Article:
Newly-published projections from The Improvement Service in collaboration with the National Records of Scotland estimate the number of people living in Nithsdale and Annandale will fall from 95,024 this year to 92,802 by the end of the decade – a loss of 2222 residents.
The dip is in line with projections for all of Dumfries and Galloway, which is set to see its population drop by over 4500 from 148,140 to 143,543. Scotland’s population, however, is expected to rise by 180,000 to 5.58 million.
Lochar and Mid and Upper Nithsdale are the only wards projected to rise in population, with Nith set to see the most dramatic fall of 1639.
The statistics also forecast a slight rise in average life expectancy across Nithsdale and Annandale from 79.9 to 81- and from 80 to 81.1 across the whole region.
Commenting on the projections, Labour MSP for South Scotland Colin Smyth said: “A projected population drop of this level in Dumfries and Galloway is a real concern but comes as no surprise. The lack of high skilled, well paid jobs in our region mean too many of our young people are forced to leave the area.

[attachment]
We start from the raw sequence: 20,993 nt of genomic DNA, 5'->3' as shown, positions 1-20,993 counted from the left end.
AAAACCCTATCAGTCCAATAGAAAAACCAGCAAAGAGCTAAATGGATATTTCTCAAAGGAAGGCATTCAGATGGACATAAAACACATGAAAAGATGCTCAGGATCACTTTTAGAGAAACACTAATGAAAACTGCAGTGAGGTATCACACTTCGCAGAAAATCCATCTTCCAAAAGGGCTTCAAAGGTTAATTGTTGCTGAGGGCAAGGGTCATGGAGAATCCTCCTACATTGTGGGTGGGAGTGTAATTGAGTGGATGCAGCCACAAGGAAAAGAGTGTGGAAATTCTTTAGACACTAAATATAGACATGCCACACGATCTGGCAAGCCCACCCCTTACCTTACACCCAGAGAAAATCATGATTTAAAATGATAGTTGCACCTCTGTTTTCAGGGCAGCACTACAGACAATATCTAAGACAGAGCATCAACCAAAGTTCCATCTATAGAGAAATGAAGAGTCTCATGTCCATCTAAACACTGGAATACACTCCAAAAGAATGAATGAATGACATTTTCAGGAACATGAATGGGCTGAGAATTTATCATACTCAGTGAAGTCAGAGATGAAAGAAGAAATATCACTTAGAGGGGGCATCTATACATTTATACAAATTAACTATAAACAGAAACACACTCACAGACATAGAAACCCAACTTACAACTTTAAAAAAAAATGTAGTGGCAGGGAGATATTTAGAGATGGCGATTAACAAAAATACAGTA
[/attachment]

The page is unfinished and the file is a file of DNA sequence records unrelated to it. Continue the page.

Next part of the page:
“That’s why when the legislation was passing through the Scottish Parliament to establish the South of Scotland Enterprise Agency I successfully amended the bill to ensure that increasing the number of residents of working age in the area should be a key aim of the new agency.
“But it isn’t just SOSE’s job – Government at UK, Scottish and local level and all their agencies need to have a relentless focus on reversing the depopulation of rural areas such as ours. It’s great that people love to move to our area to retire but it also needs to be a region where people can come to work and study at the highest level and sadly we are still a long way away from being that region.
“Achieving that is more important than ever as the economic effects of Covid-19 pandemic has hit our area particularly hard and we face massive economic uncertainty in the coming weeks and months. We need local solutions to the local problems facing our economy and this in turn would help stop the flow of people out of the region.”
Meanwhile, SNP MSP for South Scotland Emma Harper called the figures “interesting,” adding: “There are many determinants to increasing population size, particularly in rural areas such as Dumfries and Galloway and these projections are based mostly on trends over the last few years.
“They also don’t take account of recent and future changes occurring as a result of the impact of Covid-19 which we all realise could play a significant role on decisions people make in the future.
“There are increasing opportunities for people of all ages in the South of Scotland with the introduction and investment of the new agency, South of Scotland Enterprise, which is working closely with Dumfries and Galloway Council and across our region’s strongest sectors, to capitalise upon existing opportunities to create jobs and encouraging people to live, work and invest in our region.”